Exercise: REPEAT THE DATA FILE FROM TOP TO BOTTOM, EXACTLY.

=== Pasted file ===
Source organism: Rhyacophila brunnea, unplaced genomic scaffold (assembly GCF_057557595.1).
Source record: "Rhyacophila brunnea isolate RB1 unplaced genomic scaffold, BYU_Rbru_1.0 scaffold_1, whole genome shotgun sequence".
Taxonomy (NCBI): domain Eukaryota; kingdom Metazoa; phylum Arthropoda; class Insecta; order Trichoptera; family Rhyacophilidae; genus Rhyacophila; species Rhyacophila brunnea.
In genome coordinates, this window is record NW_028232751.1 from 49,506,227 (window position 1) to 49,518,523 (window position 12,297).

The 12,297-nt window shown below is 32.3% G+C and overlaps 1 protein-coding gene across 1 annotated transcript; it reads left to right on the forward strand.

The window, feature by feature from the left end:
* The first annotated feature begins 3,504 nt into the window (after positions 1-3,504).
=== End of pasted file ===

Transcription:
Source organism: Rhyacophila brunnea, unplaced genomic scaffold (assembly GCF_057557595.1).
Source record: "Rhyacophila brunnea isolate RB1 unplaced genomic scaffold, BYU_Rbru_1.0 scaffold_1, whole genome shotgun sequence".
Taxonomy (NCBI): domain Eukaryota; kingdom Metazoa; phylum Arthropoda; class Insecta; order Trichoptera; family Rhyacophilidae; genus Rhyacophila; species Rhyacophila brunnea.
In genome coordinates, this window is record NW_028232751.1 from 49,506,227 (window position 1) to 49,518,523 (window position 12,297).

The 12,297-nt window shown below is 32.3% G+C and overlaps 1 protein-coding gene across 1 annotated transcript; it reads left to right on the forward strand.

The window, feature by feature from the left end:
* The first annotated feature begins 3,504 nt into the window (after positions 1-3,504).